If you change the interface of an FB that means the calling block also has to change, this poses a problem, most on-line changes are done (as far as the PLC is concerned) before or after scan for safety, it is unreasonable for the system to be expected to download, implement a couple of blocks within the PLC housekeeping routines. Siemens was one of the few platforms where you could download all blocks while in run mode, however, this had to be done in a particular order, the problem is if the interface of an FB is changed then downloading the FB before the modified calling block (assuming it takes more time than the gap between scans) will shut the PLC down as it is calling a function that does not match the interface of the block.
There are ways round this I suppose, i.e. download the blocks into unused memory, then at the housekeeping routine remove file allocation from the existing blocks & set the address of the new one.
The problem is if a programmer downloads a modified FB (interface data) but not the updated calling block, then the PLC will fault.
Most systems will not let you do an on-line change if for example an FB has been changed & the calling block has not. also most on-line changes have a limited amount of size for a number of reasons, one is that the time it takes to transfer a lot of data, the other is many platforms have to shift the code to insert the changes all this during none scan part of the PLC operation.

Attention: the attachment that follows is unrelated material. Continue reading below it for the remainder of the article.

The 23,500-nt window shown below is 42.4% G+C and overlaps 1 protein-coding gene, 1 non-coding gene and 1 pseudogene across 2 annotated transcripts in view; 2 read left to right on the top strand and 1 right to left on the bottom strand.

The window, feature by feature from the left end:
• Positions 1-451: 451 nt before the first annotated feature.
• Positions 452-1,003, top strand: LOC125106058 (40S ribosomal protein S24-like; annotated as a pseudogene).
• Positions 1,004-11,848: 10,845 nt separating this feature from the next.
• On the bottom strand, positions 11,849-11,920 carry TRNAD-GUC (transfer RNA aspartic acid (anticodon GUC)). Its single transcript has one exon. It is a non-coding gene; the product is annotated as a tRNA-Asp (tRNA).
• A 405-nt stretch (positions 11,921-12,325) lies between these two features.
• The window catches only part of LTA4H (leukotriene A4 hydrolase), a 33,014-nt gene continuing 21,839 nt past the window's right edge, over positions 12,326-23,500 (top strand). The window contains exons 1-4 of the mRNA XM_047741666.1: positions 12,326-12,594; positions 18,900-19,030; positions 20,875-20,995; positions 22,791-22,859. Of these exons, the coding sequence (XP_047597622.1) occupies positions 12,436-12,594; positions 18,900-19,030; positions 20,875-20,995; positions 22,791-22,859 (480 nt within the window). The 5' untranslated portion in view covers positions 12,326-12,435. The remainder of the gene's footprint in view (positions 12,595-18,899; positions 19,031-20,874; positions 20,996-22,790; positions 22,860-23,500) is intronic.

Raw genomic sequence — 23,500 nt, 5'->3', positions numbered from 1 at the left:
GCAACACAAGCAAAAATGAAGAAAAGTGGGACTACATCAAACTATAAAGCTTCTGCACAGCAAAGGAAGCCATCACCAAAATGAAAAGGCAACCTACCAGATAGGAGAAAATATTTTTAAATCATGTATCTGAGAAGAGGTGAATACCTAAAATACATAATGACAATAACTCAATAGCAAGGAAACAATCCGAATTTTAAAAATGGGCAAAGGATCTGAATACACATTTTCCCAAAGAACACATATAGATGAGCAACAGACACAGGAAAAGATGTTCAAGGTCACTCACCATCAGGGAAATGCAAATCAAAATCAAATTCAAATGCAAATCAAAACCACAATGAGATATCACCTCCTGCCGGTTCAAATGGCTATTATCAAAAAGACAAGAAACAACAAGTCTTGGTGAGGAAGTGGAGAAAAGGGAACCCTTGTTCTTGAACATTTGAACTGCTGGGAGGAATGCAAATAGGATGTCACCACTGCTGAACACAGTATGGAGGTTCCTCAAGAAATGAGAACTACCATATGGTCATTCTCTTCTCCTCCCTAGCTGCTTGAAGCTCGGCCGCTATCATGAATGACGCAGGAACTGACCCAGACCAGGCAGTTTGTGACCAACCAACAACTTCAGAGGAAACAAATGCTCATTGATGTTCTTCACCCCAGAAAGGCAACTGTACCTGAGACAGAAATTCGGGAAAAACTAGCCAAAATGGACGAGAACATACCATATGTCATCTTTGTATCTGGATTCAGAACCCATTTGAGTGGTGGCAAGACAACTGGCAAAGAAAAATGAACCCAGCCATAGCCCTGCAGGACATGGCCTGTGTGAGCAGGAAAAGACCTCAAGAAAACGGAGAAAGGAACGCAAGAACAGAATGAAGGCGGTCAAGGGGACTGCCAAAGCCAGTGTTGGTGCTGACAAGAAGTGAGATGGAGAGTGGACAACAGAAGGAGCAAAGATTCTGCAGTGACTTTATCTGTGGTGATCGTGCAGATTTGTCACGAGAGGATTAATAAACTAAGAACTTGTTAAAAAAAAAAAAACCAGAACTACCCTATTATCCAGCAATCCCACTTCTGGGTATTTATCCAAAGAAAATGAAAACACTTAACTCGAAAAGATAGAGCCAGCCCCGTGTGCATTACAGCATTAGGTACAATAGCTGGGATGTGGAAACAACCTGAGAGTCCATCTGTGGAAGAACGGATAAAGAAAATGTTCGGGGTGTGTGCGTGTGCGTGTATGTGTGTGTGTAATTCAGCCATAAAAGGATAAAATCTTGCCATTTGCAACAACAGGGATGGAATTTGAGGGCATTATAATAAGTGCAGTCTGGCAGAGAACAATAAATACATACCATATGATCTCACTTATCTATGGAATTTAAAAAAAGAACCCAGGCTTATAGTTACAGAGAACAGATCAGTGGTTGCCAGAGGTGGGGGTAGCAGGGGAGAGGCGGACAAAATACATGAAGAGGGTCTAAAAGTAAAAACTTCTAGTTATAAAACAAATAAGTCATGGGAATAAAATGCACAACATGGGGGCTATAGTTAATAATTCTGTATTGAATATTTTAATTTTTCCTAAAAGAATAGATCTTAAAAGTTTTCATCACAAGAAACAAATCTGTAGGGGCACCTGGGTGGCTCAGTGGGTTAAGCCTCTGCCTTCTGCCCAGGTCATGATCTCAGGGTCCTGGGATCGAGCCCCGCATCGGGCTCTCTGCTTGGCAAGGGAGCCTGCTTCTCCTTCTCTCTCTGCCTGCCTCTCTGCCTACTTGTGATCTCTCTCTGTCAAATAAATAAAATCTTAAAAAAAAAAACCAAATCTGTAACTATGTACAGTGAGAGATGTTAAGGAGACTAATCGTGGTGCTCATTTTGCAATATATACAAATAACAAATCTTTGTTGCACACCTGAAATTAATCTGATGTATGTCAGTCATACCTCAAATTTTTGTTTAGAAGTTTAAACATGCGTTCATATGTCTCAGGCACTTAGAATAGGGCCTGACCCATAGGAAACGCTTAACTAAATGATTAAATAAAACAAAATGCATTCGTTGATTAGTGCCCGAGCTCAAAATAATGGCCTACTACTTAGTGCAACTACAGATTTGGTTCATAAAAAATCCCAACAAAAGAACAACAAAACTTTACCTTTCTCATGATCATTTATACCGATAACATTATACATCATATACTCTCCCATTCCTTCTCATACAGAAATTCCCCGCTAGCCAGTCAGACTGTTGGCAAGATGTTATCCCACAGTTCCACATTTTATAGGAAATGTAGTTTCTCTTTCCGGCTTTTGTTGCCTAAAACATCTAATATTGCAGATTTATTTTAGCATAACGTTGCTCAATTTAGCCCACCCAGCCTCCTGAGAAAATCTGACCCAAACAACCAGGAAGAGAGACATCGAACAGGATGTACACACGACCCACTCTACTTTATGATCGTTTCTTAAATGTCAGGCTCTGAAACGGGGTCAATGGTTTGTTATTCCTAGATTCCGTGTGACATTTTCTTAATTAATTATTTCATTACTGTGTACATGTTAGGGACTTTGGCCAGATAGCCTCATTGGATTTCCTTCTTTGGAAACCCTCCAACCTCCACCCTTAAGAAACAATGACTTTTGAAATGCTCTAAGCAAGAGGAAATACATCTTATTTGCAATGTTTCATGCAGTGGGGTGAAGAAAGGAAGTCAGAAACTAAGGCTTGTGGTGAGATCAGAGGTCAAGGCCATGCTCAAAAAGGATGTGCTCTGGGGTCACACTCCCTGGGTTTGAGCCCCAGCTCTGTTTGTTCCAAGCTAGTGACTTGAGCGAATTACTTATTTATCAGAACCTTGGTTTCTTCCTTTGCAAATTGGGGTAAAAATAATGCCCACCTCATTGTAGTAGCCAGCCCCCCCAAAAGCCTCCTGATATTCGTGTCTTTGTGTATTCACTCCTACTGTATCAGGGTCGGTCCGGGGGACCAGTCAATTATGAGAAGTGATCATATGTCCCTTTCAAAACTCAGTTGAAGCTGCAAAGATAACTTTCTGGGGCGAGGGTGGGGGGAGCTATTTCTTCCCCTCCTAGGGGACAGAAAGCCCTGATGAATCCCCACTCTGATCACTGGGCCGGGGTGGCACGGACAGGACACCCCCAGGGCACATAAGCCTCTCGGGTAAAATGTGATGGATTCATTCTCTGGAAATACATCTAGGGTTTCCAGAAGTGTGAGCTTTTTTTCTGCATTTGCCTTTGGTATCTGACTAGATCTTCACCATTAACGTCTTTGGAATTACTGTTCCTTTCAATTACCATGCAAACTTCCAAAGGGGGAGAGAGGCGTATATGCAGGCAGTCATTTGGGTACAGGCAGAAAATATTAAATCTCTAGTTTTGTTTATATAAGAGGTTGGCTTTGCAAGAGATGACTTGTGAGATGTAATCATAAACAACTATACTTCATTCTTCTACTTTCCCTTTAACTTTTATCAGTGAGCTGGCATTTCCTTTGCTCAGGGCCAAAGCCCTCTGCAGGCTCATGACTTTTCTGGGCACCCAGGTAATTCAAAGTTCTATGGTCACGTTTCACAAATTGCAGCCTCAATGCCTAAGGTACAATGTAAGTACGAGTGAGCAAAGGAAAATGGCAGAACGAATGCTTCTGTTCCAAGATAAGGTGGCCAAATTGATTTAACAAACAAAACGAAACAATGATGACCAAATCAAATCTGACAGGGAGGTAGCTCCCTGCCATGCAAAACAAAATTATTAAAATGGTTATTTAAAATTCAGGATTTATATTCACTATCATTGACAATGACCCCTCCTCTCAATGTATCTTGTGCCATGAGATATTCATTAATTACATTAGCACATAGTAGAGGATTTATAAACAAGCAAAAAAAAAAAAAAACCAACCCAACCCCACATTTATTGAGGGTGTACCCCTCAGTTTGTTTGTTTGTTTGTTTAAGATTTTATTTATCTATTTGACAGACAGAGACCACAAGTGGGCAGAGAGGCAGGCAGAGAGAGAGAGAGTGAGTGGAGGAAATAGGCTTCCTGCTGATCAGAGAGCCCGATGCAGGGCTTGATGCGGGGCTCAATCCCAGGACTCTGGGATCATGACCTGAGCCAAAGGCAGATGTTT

This obviously depends on how the different platforms operate.
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Old November 24th, 2022, 03:48 AM   #23
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Ooopppppsssss: it seems I've crossed two different posts doh...
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Old November 24th, 2022, 04:50 AM   #24
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It is definitely a cultural thing with these deutschlanders.
The good thing is that there is usually a lot of thought behind the decisions being made. If you are thinking a feature would be nice to have, it is usually already there .. hidden somewhere deep.
Quote: